The more you love a film, the more you often you see it. And the more often you see it, the more you notice its flaws. And those flaws endear you to the movie all the more, because it reminds you that it was created by imperfect human beings.
I don’t know how many times I’ve seen Stanley Kubrick’s masterpiece, 2001: A Space Odyssey. I know I saw it four times in movie theaters just last year. And I didn’t just watch it. I wrote four articles about the picture. In them, I explained why Christopher Nolan’s unrestored version was not like the 1968 experience. I wrote about falling in love with 2001 all over again. I picked this film for my Blu-ray vs 4K comparison. And I wrote about all my 2018 2001 experiences for Gary Meyer’s Eat Drink Films.
Here are the mistakes that I’ve noticed over the years, or that other people have pointed out to me. I’m ignoring failures to guess the future; Kubrick and screenwriter Arthur C. Clarke had no way of knowing that computers would get smaller, or that the Soviet Union would collapse. Instead I’m concentrating on errors that could have been found when the movie was being made.
This article assumes you’ve already seen the film.
The Year in the Title
When a film’s title contains a year, you have reasonable expectations that a large part of the story will take place in that year. Outside of “The Dawn of Man” and “Jupiter and the Infinite,” you can reasonably assume that the film is set in the year 2001.
But then there’s that intertitle, between the Moon sequence and the trip to Jupiter, that tells us that it’s “18 months later.” So both sequences could not possibly happen in the same year. So where in the film is it 2001?
Keeping a Secret, Part 1
You’ve heard the stories. The government knows about intelligent, highly-advanced aliens, but it’s hiding this important scientific information to avoid mass hysteria.
I don’t buy it. The people running the country – any country – will hide the fact that there’s poison in your drinking water. But they won’t hide the existence of aliens. Why? Because governments need a military threat to help control you. Once someone discovers that little green men are coming, governments will have an excuse to impose martial law and quadruple the defense budget.
This isn’t just a problem with 2001. Several other science fiction movies – for instance, Independence Day – use the same top-secret, mass hysteria plot device. And in the real world, many people actually believe in this very large and ridiculous conspiracy theory.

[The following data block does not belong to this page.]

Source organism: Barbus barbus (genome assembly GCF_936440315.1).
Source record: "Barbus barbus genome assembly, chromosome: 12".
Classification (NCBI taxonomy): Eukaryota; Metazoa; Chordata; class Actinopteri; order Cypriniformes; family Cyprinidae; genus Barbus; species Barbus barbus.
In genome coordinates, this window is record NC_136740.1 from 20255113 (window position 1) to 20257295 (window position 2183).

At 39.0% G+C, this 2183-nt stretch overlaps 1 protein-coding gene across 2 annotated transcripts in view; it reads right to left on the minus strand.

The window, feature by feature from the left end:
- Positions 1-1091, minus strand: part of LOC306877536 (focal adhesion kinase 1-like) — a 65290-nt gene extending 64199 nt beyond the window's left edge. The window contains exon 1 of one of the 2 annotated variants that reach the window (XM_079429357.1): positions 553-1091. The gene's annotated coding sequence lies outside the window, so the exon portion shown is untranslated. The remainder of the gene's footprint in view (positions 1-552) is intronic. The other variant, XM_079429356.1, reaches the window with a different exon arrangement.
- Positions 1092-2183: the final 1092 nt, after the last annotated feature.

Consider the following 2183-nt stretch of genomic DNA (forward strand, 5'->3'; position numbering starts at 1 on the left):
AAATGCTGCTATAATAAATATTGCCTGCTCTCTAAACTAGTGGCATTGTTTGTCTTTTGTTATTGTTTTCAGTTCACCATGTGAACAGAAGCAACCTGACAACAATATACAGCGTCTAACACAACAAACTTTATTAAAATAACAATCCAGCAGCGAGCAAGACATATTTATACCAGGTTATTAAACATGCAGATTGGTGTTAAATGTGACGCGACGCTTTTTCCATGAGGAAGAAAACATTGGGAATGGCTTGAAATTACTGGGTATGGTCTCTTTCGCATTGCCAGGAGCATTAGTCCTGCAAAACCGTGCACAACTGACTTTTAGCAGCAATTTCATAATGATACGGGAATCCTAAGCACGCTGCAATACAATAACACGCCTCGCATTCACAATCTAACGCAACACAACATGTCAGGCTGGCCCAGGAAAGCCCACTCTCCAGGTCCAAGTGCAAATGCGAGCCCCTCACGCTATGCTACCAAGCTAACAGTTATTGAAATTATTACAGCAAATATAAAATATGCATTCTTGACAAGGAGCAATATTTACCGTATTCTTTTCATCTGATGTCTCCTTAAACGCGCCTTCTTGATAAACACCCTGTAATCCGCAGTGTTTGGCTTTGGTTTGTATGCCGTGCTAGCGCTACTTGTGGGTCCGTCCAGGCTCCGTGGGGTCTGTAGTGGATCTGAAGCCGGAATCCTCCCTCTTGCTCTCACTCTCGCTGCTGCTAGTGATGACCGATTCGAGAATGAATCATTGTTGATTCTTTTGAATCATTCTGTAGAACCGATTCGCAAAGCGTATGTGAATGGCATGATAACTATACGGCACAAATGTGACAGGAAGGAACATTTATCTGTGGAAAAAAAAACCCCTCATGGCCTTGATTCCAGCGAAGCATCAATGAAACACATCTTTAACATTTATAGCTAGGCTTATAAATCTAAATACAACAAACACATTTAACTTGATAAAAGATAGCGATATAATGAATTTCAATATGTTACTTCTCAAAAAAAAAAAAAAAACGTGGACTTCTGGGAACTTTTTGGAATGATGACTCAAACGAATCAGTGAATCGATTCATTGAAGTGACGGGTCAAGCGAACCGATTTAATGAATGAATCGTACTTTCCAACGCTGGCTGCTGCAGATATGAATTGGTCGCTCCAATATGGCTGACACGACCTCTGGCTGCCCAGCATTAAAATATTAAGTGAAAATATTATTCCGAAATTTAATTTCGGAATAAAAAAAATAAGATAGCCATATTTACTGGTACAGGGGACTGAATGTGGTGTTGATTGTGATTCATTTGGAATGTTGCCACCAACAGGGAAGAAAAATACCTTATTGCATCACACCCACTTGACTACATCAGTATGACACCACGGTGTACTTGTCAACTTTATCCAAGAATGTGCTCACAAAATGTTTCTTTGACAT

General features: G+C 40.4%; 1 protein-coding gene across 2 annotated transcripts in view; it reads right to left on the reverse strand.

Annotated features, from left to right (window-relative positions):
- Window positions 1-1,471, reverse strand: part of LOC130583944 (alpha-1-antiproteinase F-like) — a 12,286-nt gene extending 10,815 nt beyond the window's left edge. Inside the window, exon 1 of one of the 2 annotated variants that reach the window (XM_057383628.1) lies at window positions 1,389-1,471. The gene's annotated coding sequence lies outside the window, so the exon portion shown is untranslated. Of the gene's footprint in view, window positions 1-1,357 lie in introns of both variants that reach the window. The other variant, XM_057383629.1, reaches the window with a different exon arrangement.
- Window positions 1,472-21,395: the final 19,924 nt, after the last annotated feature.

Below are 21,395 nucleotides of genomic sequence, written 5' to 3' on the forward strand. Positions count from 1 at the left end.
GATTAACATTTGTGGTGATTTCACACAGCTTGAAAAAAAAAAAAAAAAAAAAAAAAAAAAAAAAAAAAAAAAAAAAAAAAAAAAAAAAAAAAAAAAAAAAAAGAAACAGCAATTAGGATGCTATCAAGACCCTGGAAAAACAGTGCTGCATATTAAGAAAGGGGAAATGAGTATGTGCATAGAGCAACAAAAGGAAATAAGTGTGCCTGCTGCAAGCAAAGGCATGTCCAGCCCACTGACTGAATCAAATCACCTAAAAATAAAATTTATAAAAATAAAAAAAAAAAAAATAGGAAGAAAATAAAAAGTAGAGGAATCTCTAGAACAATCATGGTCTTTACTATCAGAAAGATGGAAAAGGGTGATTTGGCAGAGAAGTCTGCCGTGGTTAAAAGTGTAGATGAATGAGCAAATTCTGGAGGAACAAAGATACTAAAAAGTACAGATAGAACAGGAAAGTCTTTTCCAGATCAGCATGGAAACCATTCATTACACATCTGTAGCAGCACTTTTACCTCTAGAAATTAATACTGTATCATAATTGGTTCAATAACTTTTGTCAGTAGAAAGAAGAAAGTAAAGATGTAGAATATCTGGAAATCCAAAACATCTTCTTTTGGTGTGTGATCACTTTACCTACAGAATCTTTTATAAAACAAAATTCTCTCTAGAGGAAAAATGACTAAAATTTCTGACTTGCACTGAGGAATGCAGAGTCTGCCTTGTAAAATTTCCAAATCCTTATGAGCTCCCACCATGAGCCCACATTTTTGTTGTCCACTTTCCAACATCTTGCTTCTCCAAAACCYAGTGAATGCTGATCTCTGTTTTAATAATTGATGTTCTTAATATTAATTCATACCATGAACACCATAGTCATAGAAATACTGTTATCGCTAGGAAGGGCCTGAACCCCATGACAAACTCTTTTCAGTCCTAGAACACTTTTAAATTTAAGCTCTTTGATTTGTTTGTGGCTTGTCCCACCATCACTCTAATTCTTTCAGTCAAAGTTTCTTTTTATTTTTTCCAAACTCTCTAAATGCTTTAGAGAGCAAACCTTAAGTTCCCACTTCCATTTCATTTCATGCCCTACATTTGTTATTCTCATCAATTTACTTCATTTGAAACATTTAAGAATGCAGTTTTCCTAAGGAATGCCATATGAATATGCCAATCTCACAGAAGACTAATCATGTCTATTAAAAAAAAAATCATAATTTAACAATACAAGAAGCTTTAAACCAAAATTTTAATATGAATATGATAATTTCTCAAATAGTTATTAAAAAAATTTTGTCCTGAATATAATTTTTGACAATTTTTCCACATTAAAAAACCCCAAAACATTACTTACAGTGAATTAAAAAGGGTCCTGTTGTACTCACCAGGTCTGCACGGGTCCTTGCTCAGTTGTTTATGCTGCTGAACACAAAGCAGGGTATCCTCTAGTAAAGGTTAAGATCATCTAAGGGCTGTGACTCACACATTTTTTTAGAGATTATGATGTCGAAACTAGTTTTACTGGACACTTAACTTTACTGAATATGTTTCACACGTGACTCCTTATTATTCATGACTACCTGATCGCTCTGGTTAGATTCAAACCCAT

Food in Zero G
Uncontained food in zero g can get away from you. So on a Pan Am spaceship to the moon, Dr. Floyd enjoys a meal of liquid nutrition (and, I hope, flavor) sucking through straws. But once he removes his lips from a straw, the liquid clearly falls back into the container. How did that happen without gravity?
Kubrick could have solved this problem easily by using opaque straws.
The Zero Gravity Toilet
After his meal, Dr. Floyd has to do what he has to do. But first he has to read ten very long steps in the mounted instructions. The ship appears to be for commercial use, so you can’t assume everyone is trained beforehand. Accidents must happen all the time, and often while trying to read the directions. To make matters worse, these long and complex directions are mounted outside the restroom.
Perhaps I’m being too hard on Kubrick and his collaborators. This was clearly intended to get a laugh. In fact, Clarke called this shot the only intentional joke in the film.
By the way, you can read the instructions.
Keeping a Secret, Part 2
How long do these dedicated professionals have to pretend they’re dying?
To continue hiding the discovery of the lunar monolith, the Clavius Base on the moon has cut off all communication with the outside world. To explain the blackout, the government created a false rumor that an epidemic is sweeping the base. Would anyone believe that? It’s not as if bacteria can move through radio waves.
And how long do they have to keep up this fake epidemic and radio silence? The government is still keeping the information secret when the movie switches to the Jupiter mission, 18 months later. This is extremely cruel to the scientists and their families.
And even the astronauts traveling to Jupiter don’t know about the monolith that’s sending them there. Bowman and Poole are highly-rated military officers. Couldn’t they been told?
Bowman talks too much
Bowman and Poole have a talk with HAL. He appears to be making mistakes, and that’s dangerous. HAL assures them he won’t and can’t make mistakes.
What does Bowman do? He assures HAL that all is okay. Then he turns to Poole, right in front of HAL, and says something that effectively means “Let’s go somewhere where HAL can’t hear us.” Of course, HAL will know they’re ganging up on him, and he’ll do whatever he can to protect himself.
Why does Bowman go to Jupiter
With the death of all but one member of the crew, the point of the voyage dies with them. The scientists who will study the big planet, its moons, and that strange monolith, died in hibernation. Bowman should turn around and go back to Earth. After all, his job is to steer the ship.
It’s not like he was almost there. In the BBC interview, we learn that it took seven minutes for radio signals to go between Earth and the Discovery. That’s about a sixth of the distance to Jupiter when the two planets are at their closest.
Would 2001 have been a better movie without these mistakes? Probably not. Many of these flaws were necessary to overlook for the movie to work. I’m happy the way it is.
I hope this list of errors will be my last article on 2001 for a very long time.